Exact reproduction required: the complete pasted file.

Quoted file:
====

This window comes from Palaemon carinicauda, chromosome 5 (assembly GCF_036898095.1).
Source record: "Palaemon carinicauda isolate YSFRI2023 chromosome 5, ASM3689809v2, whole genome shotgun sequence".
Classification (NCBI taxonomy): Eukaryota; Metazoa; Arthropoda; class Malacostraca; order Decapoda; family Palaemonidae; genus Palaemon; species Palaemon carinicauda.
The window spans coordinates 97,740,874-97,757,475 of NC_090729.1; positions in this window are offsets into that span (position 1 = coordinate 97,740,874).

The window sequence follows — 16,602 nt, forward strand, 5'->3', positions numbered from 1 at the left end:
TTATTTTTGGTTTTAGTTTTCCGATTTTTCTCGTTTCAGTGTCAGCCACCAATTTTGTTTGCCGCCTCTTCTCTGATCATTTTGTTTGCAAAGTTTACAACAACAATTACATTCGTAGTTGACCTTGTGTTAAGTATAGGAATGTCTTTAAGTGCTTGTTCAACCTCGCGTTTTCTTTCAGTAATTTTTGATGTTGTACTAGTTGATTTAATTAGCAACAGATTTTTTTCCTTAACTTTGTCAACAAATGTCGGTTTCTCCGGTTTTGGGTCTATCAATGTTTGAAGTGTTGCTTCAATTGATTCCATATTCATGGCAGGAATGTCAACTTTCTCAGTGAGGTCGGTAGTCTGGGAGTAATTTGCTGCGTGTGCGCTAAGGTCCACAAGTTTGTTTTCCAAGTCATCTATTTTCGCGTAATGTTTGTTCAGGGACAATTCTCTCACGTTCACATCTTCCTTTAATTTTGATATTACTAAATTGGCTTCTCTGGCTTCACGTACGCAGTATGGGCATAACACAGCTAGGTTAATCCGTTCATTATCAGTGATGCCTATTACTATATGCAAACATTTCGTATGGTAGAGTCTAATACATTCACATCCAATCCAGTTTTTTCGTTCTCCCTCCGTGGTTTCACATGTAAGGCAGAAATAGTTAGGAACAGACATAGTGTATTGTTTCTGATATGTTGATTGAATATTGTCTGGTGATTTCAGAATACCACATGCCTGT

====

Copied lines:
This window comes from Palaemon carinicauda, chromosome 5 (assembly GCF_036898095.1).
Source record: "Palaemon carinicauda isolate YSFRI2023 chromosome 5, ASM3689809v2, whole genome shotgun sequence".
Classification (NCBI taxonomy): Eukaryota; Metazoa; Arthropoda; class Malacostraca; order Decapoda; family Palaemonidae; genus Palaemon; species Palaemon carinicauda.
The window spans coordinates 97,740,874-97,757,475 of NC_090729.1; positions in this window are offsets into that span (position 1 = coordinate 97,740,874).

The window sequence follows — 16,602 nt, forward strand, 5'->3', positions numbered from 1 at the left end:
TTATTTTTGGTTTTAGTTTTCCGATTTTTCTCGTTTCAGTGTCAGCCACCAATTTTGTTTGCCGCCTCTTCTCTGATCATTTTGTTTGCAAAGTTTACAACAACAATTACATTCGTAGTTGACCTTGTGTTAAGTATAGGAATGTCTTTAAGTGCTTGTTCAACCTCGCGTTTTCTTTCAGTAATTTTTGATGTTGTACTAGTTGATTTAATTAGCAACAGATTTTTTTCCTTAACTTTGTCAACAAATGTCGGTTTCTCCGGTTTTGGGTCTATCAATGTTTGAAGTGTTGCTTCAATTGATTCCATATTCATGGCAGGAATGTCAACTTTCTCAGTGAGGTCGGTAGTCTGGGAGTAATTTGCTGCGTGTGCGCTAAGGTCCACAAGTTTGTTTTCCAAGTCATCTATTTTCGCGTAATGTTTGTTCAGGGACAATTCTCTCACGTTCACATCTTCCTTTAATTTTGATATTACTAAATTGGCTTCTCTGGCTTCACGTACGCAGTATGGGCATAACACAGCTAGGTTAATCCGTTCATTATCAGTGATGCCTATTACTATATGCAAACATTTCGTATGGTAGAGTCTAATACATTCACATCCAATCCAGTTTTTTCGTTCTCCCTCCGTGGTTTCACATGTAAGGCAGAAATAGTTAGGAACAGACATAGTGTATTGTTTCTGATATGTTGATTGAATATTGTCTGGTGATTTCAGAATACCACATGCCTGT